swazilandSwaziland, also called as Ngwane or Swatini, is a small, landlocked country located in southern Africa. It has two capitals – Mbabane (royal/administrative) and Lobamba (legislative). Swaziland’s population is slightly over one million.  The economically poor Swaziland is a member of the Southern African Development Community (SADC).

Swaziland is administratively divided into four districts, and each district is sub-divided into tinkhundla, the total number of tinkhundla in the country being 55. Although geographically small in size, the country enjoys a variety of landscapes including mountains, savannas, rain forests, and several rivers. The peak of winter in the country is June and that of summer is December. Rainfall, mostly falling during the summer, is higher in the western region than in the eastern part. Winter months are dry. Temperatures depend on altitudes of locations, ranging from mild to quite hot.

Context

Context

The agricultural sector of Swaziland is characterized by two distinct types: first, high value crops like sugarcane, citrus and forests grown in the irrigated, productive and industrialized area, (called Title Deeds Land or TDL—a freehold /concession form of ownership comprising commercial plantations, estates, ranches and farms) producing over 81 percent of the total agricultural output and contributing about 8.6 percent of the GDP; and second, subsistence farming on small plots practiced by about 70 percent of the population in rain-fed areas (called Swazi Nation Land or SNL---the land held in trust by the king for the Swazi people and allocated to individual families as communal tracts by the chiefs) of low fertility and declining yields, with maize as the dominant crop, and contributing about 1.2 percent of the GDP. The commercial agriculture sector comprises large sugar estates on TDL and some small farms on SNL. Other crops grown are cotton, potatoes, rice, sorghum, pineapples, tobacco, and beans. Livestock include cattle, goats and sheep.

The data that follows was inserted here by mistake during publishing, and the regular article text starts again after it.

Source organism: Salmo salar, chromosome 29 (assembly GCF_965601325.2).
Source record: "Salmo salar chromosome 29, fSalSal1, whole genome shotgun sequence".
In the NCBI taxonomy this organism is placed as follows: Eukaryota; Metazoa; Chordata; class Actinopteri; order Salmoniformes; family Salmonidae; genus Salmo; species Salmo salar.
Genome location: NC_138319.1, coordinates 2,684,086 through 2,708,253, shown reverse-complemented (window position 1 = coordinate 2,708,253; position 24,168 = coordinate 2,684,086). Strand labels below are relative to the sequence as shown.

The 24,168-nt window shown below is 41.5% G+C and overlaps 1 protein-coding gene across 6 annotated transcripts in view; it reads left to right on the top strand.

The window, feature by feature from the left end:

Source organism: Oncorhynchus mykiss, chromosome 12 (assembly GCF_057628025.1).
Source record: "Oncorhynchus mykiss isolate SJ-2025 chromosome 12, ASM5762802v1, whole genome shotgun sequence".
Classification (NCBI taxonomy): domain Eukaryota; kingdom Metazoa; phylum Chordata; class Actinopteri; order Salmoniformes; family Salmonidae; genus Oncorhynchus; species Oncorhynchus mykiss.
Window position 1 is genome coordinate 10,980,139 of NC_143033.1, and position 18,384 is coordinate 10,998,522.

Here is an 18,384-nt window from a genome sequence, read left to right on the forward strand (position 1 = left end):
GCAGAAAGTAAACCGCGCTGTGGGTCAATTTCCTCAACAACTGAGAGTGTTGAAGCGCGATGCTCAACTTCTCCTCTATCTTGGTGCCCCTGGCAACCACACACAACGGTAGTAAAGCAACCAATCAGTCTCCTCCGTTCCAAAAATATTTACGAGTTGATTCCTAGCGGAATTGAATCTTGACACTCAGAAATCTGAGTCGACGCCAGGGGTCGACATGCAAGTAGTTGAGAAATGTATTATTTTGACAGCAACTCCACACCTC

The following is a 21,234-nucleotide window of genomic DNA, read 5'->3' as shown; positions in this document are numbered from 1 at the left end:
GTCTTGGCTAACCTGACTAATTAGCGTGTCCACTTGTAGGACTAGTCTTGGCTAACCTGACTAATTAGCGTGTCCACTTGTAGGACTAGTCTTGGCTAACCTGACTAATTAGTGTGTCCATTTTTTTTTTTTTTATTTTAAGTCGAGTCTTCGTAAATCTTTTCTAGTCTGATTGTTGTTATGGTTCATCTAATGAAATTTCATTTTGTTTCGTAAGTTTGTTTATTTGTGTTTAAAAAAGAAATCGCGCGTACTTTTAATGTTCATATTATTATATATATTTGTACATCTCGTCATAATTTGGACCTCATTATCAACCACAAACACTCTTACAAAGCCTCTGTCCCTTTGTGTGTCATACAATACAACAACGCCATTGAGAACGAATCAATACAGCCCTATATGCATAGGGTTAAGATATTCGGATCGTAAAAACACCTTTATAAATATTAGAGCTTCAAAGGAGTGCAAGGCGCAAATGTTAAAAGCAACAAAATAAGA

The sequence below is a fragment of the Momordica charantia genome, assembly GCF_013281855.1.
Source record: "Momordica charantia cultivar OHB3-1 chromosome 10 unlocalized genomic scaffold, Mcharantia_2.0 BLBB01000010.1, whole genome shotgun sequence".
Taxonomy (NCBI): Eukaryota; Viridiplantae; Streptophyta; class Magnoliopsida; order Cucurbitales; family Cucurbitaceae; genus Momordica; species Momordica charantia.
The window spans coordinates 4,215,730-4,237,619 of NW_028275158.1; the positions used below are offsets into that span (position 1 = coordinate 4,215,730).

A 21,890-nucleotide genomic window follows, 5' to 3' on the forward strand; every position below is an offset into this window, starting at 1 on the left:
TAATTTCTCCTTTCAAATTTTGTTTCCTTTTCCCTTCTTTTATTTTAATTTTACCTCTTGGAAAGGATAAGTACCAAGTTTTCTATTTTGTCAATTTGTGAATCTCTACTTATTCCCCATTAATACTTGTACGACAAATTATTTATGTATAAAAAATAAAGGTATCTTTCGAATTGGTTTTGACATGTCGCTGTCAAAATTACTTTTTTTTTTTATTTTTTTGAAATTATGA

Key Statistics and Indicators

Indicator Value Year  

Agricultural land (sq km)

Agricultural land (% of land area)

Arable land (hectares)

Arable land (% of land area)

Arable land (hectares per person)

12,220

71.04

175,000

10.17

0.16

2011

2011

2011

2011

2011

Fertilizer consumption (kg per hectare of arable land) N.A.  

Agriculture, value added (% of GDP)

Food production index (2004-2006 = 100)

Food exports (% of merchandise exports)

Food imports (% of merchandise imports)

7.1

104.99

21.12

20.53

2011

2011

2007

2007

GNI per capita, Atlas method (current US$) 3470 2011

Literacy rate, adult total (% of people ages 15 and above)

Literacy rate, youth female (% of females ages 15-24)

Literacy rate, youth male (% of males ages 15-24)

Ratio of young literate females to males (% ages 15-24)

Ratio of female to male secondary enrollment (%)

87.43

95.13

92.07

103.32

97.29

2010

2010

2010

2010

2011

Mobile cellular subscriptions (per 100 people)

Internet users (per 100 people)

63.70

18.13

2011

2011

Population, total

Population density (people per sq. km of land area)

Rural population

Rural population (% of total population)

Agricultural population (% of total population)*

Total economically active population

Total economically active population in agriculture*

Total economically active population in agriculture (in %

    of total economically active population)

Female economically active population in agriculture (% of

     total economically active population in agriculture)*

1,067,773

62.07

840,542

78.7

N.A.

376,683

141,000

37.43

N.A.

2011

2011

2011

2011

2011

2008

2011

Sources: The World Bank

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Acknowledgements

  • Authored by M. Kalim Qamar (July 2013)
  • Edited by Burton E. Swanson

Comments  

# AdministratorJoan Agaba Gashirabake 2016-05-13 14:20
Request to train with your Institutions. I am a young farmer, and interested in improving on milk production, cheese processing, yourght packaging and processing among others. I would like train with preferrably in Summer months.
Is it possible.
How much tuition
For how long
From Uganda
Reply